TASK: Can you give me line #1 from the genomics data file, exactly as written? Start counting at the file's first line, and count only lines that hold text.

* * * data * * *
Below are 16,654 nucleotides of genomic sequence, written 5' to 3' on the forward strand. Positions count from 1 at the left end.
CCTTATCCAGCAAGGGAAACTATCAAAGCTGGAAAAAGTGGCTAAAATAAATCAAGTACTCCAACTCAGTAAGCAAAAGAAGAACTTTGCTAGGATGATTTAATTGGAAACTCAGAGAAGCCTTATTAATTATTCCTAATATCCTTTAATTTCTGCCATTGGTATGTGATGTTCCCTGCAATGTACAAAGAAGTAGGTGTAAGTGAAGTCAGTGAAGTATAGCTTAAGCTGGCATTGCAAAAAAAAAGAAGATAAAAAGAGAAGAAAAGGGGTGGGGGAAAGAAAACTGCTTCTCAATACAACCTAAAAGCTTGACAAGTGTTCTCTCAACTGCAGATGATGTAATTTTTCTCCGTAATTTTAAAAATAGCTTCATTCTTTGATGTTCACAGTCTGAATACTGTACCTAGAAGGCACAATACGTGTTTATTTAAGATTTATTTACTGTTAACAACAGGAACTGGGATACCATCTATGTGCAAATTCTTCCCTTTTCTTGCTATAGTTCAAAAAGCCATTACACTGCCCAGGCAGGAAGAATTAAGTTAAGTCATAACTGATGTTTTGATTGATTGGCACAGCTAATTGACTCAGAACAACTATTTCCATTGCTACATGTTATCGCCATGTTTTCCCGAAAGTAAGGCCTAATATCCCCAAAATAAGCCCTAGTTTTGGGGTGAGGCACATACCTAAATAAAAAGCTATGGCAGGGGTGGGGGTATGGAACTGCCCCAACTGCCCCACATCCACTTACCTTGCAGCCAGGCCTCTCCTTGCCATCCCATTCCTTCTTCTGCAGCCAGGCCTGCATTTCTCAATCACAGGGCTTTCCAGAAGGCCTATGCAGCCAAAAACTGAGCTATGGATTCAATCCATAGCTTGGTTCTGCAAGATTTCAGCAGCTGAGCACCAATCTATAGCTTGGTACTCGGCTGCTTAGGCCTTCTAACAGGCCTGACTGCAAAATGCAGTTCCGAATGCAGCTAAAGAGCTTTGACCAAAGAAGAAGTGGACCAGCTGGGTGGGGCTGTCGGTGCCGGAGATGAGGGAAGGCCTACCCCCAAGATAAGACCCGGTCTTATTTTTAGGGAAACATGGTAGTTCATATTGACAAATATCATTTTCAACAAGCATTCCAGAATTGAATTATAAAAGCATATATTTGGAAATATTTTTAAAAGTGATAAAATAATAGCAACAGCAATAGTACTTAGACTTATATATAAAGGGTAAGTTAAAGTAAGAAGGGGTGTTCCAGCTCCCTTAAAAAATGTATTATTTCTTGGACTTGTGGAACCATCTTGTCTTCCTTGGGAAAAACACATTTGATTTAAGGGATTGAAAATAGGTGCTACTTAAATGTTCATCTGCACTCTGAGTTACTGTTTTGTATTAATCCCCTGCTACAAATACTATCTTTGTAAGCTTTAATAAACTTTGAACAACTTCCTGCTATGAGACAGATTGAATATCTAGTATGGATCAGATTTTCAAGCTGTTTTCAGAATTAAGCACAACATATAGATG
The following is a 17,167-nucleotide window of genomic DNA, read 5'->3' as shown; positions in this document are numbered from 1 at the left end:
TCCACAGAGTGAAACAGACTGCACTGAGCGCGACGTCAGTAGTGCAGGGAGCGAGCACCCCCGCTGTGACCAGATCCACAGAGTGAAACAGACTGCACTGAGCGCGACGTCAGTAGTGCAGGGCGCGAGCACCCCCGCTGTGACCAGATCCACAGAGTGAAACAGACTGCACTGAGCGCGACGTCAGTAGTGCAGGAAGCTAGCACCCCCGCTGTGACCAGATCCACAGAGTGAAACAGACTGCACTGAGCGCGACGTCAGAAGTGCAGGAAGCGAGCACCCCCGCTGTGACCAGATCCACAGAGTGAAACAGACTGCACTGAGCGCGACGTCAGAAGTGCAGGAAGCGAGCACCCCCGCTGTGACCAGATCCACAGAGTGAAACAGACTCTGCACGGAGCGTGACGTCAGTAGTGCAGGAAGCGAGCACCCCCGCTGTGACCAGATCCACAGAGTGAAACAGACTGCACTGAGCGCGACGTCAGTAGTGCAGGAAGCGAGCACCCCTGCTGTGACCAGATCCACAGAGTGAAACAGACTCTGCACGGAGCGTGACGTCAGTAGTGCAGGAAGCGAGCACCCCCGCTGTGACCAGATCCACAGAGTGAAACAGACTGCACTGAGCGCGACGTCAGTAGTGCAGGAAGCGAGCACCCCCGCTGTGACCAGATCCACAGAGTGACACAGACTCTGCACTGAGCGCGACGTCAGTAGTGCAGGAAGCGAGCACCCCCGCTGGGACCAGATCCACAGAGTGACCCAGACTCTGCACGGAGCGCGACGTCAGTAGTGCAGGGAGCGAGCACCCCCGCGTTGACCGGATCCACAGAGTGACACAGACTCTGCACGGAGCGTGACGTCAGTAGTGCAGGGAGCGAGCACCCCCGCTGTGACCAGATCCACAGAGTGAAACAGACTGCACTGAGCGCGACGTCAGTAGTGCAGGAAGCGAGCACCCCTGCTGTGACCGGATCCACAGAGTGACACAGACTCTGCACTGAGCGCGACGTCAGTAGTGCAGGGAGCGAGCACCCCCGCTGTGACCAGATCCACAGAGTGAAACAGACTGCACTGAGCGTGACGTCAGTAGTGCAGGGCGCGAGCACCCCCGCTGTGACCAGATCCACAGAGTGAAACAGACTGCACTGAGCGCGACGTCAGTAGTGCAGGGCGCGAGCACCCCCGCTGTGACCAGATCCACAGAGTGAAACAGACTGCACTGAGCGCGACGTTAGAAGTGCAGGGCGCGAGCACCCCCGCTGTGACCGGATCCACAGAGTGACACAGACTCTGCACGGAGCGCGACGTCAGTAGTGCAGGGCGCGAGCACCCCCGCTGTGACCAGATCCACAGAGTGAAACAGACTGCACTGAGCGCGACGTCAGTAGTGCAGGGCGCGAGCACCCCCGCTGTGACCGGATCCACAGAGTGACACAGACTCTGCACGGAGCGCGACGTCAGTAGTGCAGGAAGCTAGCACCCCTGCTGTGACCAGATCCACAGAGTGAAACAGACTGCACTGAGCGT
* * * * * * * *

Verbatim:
Below are 16,654 nucleotides of genomic sequence, written 5' to 3' on the forward strand. Positions count from 1 at the left end.